the UCLA Chicano Studies Research Center,
the Arhoolie Foundation,
and the UCLA Digital Library
Among the most fascinating recordings in the Frontera Collection are the staged re-enactments of historic events. In the era of 78 rpm discs, these historic accounts, with their sound effects and scripted dialog, gave people a sense of being present at momentous battles, revolutions or times.
The critically praised research guide to the Frontera Collection, published by the UCLA Chicano Studies Research Center Press, was recently given the award for Best Discography in the category of folk, world or ethnic music research, by the prestigious group of music and audio specialists, the Association for Recorded Sound Collections (ARSC). This month, the ARSC will officially present the honor at its formal awards banquet during its annual conference scheduled May 15-17, 2013, at Chapel Hill, North Carolina.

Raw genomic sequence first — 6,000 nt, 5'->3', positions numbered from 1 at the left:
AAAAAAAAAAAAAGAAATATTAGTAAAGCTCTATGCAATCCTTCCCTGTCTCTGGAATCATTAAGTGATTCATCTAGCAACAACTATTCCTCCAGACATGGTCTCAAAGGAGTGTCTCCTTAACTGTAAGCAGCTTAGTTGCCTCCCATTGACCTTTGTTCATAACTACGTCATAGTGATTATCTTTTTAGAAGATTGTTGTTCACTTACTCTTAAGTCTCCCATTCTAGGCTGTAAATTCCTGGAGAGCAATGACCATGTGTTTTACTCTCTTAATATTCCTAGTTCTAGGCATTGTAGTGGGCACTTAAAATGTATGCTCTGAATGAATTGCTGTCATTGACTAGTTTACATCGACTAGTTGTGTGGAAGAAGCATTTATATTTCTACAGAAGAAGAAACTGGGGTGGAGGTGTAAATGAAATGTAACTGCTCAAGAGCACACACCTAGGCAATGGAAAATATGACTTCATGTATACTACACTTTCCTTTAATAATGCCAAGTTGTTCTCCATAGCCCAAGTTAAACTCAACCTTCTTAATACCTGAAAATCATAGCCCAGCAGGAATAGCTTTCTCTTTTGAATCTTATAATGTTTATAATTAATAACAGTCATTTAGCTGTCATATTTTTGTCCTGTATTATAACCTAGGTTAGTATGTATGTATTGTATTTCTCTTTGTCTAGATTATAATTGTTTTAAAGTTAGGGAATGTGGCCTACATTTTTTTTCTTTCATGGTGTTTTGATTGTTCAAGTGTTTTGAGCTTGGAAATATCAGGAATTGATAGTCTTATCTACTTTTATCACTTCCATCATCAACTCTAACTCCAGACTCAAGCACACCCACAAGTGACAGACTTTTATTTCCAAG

The two norteño musicians were strolling down the main street in the border town of Nuevo Progreso when a woman stopped to talk to them. She was an artist from just across the border, in McAllen, Texas, and she wanted permission to paint their portrait.
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